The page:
- The Washington Times - Wednesday, November 24, 2004

LOUISVILLE, Ky. (AP) — Kentucky’s Human Rights Commission now can investigate private country clubs to determine whether they deny membership based on race, a right granted via a state Supreme Court ruling that examined the clubs’ eligibility for tax deductions.

Last week, the state high court settled a decade-long legal fight over the agency’s effort to investigate three clubs.

In a 6-1 ruling, the panel said the General Assembly empowered the commission to investigate both public and private clubs 13 years ago when it revised the tax code. At that time, legislators decided members of clubs that discriminate cannot deduct their dues as business expenses.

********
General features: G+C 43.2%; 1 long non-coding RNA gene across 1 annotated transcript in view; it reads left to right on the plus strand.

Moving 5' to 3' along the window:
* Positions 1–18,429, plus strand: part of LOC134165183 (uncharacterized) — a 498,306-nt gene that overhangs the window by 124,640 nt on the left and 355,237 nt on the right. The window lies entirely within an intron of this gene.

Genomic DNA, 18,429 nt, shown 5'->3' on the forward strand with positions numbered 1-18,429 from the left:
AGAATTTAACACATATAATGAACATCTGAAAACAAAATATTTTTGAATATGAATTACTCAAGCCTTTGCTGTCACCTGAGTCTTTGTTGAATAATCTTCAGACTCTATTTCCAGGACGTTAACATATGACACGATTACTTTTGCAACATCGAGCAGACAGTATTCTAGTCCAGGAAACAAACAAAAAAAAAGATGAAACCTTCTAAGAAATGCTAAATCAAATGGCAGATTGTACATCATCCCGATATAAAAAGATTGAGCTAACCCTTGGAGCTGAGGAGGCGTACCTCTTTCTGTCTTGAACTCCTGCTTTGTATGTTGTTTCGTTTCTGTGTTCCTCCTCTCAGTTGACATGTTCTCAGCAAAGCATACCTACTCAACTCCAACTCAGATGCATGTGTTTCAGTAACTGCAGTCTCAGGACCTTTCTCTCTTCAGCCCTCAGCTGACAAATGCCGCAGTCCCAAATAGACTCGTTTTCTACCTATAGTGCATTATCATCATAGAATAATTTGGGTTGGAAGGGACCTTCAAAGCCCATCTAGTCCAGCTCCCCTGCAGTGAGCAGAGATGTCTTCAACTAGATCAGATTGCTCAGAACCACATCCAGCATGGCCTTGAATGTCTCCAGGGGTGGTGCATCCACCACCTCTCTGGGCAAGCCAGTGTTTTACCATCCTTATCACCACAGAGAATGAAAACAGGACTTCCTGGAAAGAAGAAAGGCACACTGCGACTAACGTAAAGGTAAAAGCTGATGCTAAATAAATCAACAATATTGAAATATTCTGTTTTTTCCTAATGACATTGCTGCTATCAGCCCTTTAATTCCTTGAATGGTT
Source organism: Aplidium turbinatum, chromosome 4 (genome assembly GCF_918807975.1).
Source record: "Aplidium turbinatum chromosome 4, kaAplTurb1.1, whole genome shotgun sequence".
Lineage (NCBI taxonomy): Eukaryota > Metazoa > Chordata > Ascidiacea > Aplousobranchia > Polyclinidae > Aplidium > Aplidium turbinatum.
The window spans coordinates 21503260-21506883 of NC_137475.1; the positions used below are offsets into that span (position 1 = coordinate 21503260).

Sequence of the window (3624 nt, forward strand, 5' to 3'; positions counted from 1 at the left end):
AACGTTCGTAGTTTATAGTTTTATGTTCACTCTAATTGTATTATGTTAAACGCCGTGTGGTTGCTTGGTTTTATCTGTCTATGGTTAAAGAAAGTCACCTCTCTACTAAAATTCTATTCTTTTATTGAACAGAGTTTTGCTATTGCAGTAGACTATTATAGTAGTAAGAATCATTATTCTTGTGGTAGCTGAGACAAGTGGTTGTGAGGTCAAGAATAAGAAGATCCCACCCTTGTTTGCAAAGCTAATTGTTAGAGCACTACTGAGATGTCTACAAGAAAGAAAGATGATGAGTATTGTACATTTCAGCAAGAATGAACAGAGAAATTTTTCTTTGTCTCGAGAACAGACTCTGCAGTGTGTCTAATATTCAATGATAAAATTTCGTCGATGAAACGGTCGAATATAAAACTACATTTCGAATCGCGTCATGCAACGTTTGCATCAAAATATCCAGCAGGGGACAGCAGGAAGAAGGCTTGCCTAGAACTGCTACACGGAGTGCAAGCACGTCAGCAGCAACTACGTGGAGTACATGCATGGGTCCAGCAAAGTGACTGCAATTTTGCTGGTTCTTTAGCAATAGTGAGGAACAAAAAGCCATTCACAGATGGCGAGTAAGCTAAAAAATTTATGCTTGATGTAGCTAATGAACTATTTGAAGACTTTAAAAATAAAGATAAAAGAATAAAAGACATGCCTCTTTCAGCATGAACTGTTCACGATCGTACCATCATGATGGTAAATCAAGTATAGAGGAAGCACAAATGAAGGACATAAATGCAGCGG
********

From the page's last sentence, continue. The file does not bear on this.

“This court has now clarified [the commission’s] authority to progress toward fulfillment of that public policy,” Chief Justice Joseph Lambert said in writing for the majority. Justice J. William Graves cast the dissenting vote.

Chief Justice Lambert stressed that the ruling spoke to the eligibility for tax deductions. The case, he said, wasn’t about the rights of clubs or their members. Private clubs have the statutory right in Kentucky “to discriminate in affording the benefits of membership without fear of legal liability.”

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